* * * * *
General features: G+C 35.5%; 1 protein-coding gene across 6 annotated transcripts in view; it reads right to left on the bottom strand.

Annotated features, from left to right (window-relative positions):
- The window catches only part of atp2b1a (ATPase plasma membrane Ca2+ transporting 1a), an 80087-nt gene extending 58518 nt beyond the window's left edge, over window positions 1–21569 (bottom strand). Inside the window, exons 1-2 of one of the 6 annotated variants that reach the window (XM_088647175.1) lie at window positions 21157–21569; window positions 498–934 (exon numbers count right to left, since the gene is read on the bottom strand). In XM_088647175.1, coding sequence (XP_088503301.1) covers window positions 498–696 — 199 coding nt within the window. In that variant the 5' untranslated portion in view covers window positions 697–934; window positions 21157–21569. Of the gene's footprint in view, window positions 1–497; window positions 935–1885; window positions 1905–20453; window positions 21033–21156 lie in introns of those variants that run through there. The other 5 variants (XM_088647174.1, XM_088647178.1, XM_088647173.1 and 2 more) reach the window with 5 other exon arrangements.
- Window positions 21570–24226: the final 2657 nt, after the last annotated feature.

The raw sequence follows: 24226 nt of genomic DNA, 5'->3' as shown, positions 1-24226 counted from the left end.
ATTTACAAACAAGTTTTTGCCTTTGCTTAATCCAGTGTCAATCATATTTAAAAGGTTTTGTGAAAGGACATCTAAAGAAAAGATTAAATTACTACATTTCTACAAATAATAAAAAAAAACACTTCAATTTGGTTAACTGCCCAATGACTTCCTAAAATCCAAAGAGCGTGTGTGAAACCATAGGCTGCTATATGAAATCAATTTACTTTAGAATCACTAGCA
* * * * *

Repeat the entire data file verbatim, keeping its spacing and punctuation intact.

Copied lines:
General features: G+C 35.5%; 1 protein-coding gene across 6 annotated transcripts in view; it reads right to left on the bottom strand.

Annotated features, from left to right (window-relative positions):
- The window catches only part of atp2b1a (ATPase plasma membrane Ca2+ transporting 1a), an 80087-nt gene extending 58518 nt beyond the window's left edge, over window positions 1–21569 (bottom strand). Inside the window, exons 1-2 of one of the 6 annotated variants that reach the window (XM_088647175.1) lie at window positions 21157–21569; window positions 498–934 (exon numbers count right to left, since the gene is read on the bottom strand). In XM_088647175.1, coding sequence (XP_088503301.1) covers window positions 498–696 — 199 coding nt within the window. In that variant the 5' untranslated portion in view covers window positions 697–934; window positions 21157–21569. Of the gene's footprint in view, window positions 1–497; window positions 935–1885; window positions 1905–20453; window positions 21033–21156 lie in introns of those variants that run through there. The other 5 variants (XM_088647174.1, XM_088647178.1, XM_088647173.1 and 2 more) reach the window with 5 other exon arrangements.
- Window positions 21570–24226: the final 2657 nt, after the last annotated feature.

The raw sequence follows: 24226 nt of genomic DNA, 5'->3' as shown, positions 1-24226 counted from the left end.
ATTTACAAACAAGTTTTTGCCTTTGCTTAATCCAGTGTCAATCATATTTAAAAGGTTTTGTGAAAGGACATCTAAAGAAAAGATTAAATTACTACATTTCTACAAATAATAAAAAAAAACACTTCAATTTGGTTAACTGCCCAATGACTTCCTAAAATCCAAAGAGCGTGTGTGAAACCATAGGCTGCTATATGAAATCAATTTACTTTAGAATCACTAGCA